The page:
Friday 13 December 2019

Video: Dara O'Briain to take part in 100km journey down Zambezi river for Comic Relief

A TEAM of stars including comic Dara O'Briain, actress Chelsee Healey and Radio 1's Greg James is to brave crocodiles, hippos and huge rapids by tackling more than 100km (more than 60 miles) of the Zambezi River.

The group - which also includes Jack Dee, ex-Spice Girl Mel C and triple jumper Phillips Idowu - will be pushed to the limit as they take on the back-breaking journey in dugout boats, canoes and white water rafts for Comic Relief.

They will be paddling for up to eight hours a day during the five-day ordeal as they negotiate the African river.

During the 111km (68-mile) journey, they will face rapids known as Gnashing Jaws of Death, The Washing Machine and Oblivion on their way to the world's largest waterfall, Victoria Falls.

Their BT Red Nose Challenge: Hell And High Water will see them shunning luxury accommodation en route and instead they will be camping on cliff-tops and watery riverbanks as they nurse their blisters and rest their aching limbs. Armed guards will accompany them to protect them from wild animals as they recharge.

The journey, which it is hoped will raise £1 million, is being staged ahead of this year's Red Nose Day which takes place on March 15.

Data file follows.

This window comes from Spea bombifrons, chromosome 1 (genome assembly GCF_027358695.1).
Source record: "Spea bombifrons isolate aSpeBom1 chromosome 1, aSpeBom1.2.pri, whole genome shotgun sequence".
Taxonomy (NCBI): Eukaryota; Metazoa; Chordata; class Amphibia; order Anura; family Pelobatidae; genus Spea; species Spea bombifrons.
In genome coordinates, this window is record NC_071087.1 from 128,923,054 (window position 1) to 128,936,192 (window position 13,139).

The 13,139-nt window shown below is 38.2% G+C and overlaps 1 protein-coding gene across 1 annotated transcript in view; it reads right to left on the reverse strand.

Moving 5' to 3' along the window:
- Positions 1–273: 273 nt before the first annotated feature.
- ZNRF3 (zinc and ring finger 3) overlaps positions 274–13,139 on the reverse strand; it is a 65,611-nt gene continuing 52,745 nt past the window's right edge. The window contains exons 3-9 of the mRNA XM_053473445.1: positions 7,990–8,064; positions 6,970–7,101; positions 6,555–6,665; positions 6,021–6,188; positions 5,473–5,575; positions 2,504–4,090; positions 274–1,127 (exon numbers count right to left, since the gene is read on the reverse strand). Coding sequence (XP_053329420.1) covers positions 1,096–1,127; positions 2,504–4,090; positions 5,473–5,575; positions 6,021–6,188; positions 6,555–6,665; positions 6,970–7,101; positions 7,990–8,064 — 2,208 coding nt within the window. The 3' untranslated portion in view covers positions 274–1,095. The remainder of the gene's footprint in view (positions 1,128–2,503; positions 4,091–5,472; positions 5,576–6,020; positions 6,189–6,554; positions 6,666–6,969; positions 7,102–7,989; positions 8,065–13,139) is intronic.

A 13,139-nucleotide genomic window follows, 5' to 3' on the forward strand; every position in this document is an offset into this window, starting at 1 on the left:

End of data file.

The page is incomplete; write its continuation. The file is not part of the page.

Mel C, who is a veteran of Comic Relief projects after releasing a single for the charity with the Spice Girls in 1997, said: "It's going to be tough.

"It's going to be physically and emotionally demanding, but we've all got each other and hopefully we'll be able to get through it."

The group has already been put through its paces with training at the Lee Valley White Water Centre, used as the canoeing venue for London 2012.

Dee said: "It was an important day of training to get us ready for being on the Zambezi. Whether it's actually accurate I don't know.

"I have a sense that it's probably like having a go on the dodgems in order to go and do Formula One at Monaco. I suspect the difference is going to be fairly considerable."

O'Briain said: "When I was first asked to do this challenge, I did a quick Google search of Zambezi rafting but after the 10th page of people being instantly flung into the water I turned off the computer.

"But lives can be changed if people put their hands in their pockets in exchange for our misery so that sounds like a fair deal."

The proceeds will be used to help educate children in Zambia.

The stars can be sponsored at

Red Nose Day celebrates its 25th anniversary this year, having raised more than £600 million for people in the UK and Africa.

PA Media

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